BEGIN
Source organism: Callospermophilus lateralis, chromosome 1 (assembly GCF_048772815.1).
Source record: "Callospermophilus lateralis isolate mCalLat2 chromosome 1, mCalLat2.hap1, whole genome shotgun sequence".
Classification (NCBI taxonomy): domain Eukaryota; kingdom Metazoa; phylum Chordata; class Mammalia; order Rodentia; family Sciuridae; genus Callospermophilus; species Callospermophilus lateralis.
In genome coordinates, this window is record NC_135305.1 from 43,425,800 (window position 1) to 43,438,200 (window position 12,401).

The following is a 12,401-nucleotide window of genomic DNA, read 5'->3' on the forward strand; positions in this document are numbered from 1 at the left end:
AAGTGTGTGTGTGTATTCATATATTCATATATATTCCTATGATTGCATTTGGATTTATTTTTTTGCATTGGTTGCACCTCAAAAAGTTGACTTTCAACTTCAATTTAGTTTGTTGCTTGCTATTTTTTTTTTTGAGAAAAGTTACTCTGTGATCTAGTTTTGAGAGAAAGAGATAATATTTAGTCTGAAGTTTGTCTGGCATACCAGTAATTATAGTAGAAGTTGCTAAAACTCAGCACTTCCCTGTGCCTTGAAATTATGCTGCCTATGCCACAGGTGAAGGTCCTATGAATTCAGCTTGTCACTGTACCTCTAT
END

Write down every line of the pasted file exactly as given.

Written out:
Source organism: Callospermophilus lateralis, chromosome 1 (assembly GCF_048772815.1).
Source record: "Callospermophilus lateralis isolate mCalLat2 chromosome 1, mCalLat2.hap1, whole genome shotgun sequence".
Classification (NCBI taxonomy): domain Eukaryota; kingdom Metazoa; phylum Chordata; class Mammalia; order Rodentia; family Sciuridae; genus Callospermophilus; species Callospermophilus lateralis.
In genome coordinates, this window is record NC_135305.1 from 43,425,800 (window position 1) to 43,438,200 (window position 12,401).

The following is a 12,401-nucleotide window of genomic DNA, read 5'->3' on the forward strand; positions in this document are numbered from 1 at the left end:
AAGTGTGTGTGTGTATTCATATATTCATATATATTCCTATGATTGCATTTGGATTTATTTTTTTGCATTGGTTGCACCTCAAAAAGTTGACTTTCAACTTCAATTTAGTTTGTTGCTTGCTATTTTTTTTTTTGAGAAAAGTTACTCTGTGATCTAGTTTTGAGAGAAAGAGATAATATTTAGTCTGAAGTTTGTCTGGCATACCAGTAATTATAGTAGAAGTTGCTAAAACTCAGCACTTCCCTGTGCCTTGAAATTATGCTGCCTATGCCACAGGTGAAGGTCCTATGAATTCAGCTTGTCACTGTACCTCTAT